Or maybe fictions. Holmes, after all, exists outside the novel, as do Lilian Jackson Braun’s massively successful Cat Who books. Josh Lanyon exists too — a reclusive mystery writer, like his protagonist. In fact, Lanyon is so reclusive that many fans are uncertain about his gender. The m/m mystery genre is often written by, and read by, women; there is speculation, therefore, that Lanyon is himself in the closet. Rather than a gay man writing about a gay male detective writing about a female detective, Lanyon could be a woman (gay or otherwise) writing about a gay male detective writing about a woman. The fictions and secrets in the novel are therefore part of a real secret, and some readers read the book for clues to a real identity. Similarly, many readers of Holmes’s Miss Butterwith and the Kernel of Truth read that (fake) novel and determine that one of the characters, the intrepid inspector Appleby, is gay. Holmes, though, insists Appleby is straight: “I invented him. I get to say whether he’s gay or not.” But of course Holmes didn’t invent him; “Lanyon” did. And who gets to say whether that pseudonym Lanyon is a gay man — “Lanyon” or the readers of “Lanyon”? A created self nests inside of a created self, and it’s the joy of the mystery reader to reveal each and every one — or at least, to think he or she has uncovered them all.
Sedgwick argues that all fiction is constructed around the closet, that novels are predicated on an “inexplicit compact by which novel-readers voluntarily plunge into worlds that strip them, however temporarily, of the painfully acquired cognitive maps of their ordinary lives.” In return for giving up their knowledge of this world, she says, the reader gets “an invisibility that promises cognitive exemption and eventual privilege.” To read, for Sedgwick, is a kind of Faustian bargain, in which you give up your knowledge of the world in exchange for privileged access to a different world. You give over power to Jane Austen, and Jane Austen in turn lets you know everything there is to know about the wants of (ahem) single men. All fiction becomes a power fantasy, a voyeuristic dream of seeing what’s in every closet.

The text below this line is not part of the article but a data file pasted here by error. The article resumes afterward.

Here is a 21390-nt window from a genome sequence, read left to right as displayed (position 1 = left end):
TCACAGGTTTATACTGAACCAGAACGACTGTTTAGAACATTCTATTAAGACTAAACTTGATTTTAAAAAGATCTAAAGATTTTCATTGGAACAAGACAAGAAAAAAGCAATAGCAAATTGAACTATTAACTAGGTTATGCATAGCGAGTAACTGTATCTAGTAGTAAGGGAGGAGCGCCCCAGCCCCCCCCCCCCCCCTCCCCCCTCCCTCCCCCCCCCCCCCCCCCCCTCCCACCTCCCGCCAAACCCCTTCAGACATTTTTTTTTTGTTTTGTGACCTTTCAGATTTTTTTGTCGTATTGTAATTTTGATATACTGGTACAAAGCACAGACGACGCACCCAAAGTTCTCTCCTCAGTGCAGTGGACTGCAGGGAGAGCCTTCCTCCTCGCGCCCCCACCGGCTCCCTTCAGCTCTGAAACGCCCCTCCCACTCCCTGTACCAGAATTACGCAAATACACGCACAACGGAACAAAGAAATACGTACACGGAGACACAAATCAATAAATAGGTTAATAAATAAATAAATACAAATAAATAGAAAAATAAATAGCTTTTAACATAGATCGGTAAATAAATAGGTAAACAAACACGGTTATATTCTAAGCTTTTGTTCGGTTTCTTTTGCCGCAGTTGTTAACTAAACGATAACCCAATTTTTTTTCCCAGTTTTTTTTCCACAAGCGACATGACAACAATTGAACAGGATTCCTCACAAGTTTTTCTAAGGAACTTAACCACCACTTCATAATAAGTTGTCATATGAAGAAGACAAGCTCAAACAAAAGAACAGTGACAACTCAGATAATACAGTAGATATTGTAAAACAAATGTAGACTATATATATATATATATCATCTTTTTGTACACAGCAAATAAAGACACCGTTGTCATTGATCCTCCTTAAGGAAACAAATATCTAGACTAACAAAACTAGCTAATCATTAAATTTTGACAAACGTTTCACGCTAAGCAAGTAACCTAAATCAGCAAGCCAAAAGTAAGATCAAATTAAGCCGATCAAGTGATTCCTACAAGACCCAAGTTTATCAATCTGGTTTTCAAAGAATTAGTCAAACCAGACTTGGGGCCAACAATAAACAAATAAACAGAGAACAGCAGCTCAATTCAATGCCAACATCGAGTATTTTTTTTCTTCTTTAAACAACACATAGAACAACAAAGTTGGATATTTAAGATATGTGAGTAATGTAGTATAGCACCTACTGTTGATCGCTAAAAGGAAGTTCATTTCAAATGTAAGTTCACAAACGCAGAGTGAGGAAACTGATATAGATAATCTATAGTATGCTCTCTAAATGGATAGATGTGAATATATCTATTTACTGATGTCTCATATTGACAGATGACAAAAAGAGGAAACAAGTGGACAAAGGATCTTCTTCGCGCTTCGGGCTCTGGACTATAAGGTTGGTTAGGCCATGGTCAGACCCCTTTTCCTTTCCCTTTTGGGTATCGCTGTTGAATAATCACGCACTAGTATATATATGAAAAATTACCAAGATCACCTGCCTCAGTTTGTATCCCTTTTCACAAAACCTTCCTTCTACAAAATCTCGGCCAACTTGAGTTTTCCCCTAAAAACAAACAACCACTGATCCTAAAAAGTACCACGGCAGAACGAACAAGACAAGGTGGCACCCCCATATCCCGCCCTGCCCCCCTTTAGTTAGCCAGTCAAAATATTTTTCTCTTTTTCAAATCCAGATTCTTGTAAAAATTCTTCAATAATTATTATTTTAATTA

Writing during the AIDS crisis, at a time of ongoing social stigma, Sedgwick’s outlook was bleak. With the taboos around homosexuality loosening, at least to some degree, Lanyon seems to feel freer both to provide explicit depictions of gay sex, and to see the closet in terms that aren’t quite as grim. The Holmes and Moriarity mysteries ask you to suspend knowledge of reality to gain knowledge of fiction — but they also ask you to enjoy the way that the real is fiction and the fiction is real. The pleasure seems as much about letting go of power as about seizing hold of it. “You can’t control everything all the time, It isn’t healthy to try,” Moriarity tells control-freak Holmes in the bedroom. The series hits the genre tropes, allowing you to come along as Holmes looks into the closet — but it also reminds you that the those looks and that closet aren’t real true levers of power, but fictions. The murders aren’t real. By drawing open parallels between the secret of murder and the secret of homosexuality, the Holmes books celebrate, or hope for, a world in which the closet does not contain violence — a cozy utopia where solving a mystery entails pleasure without bloodshed.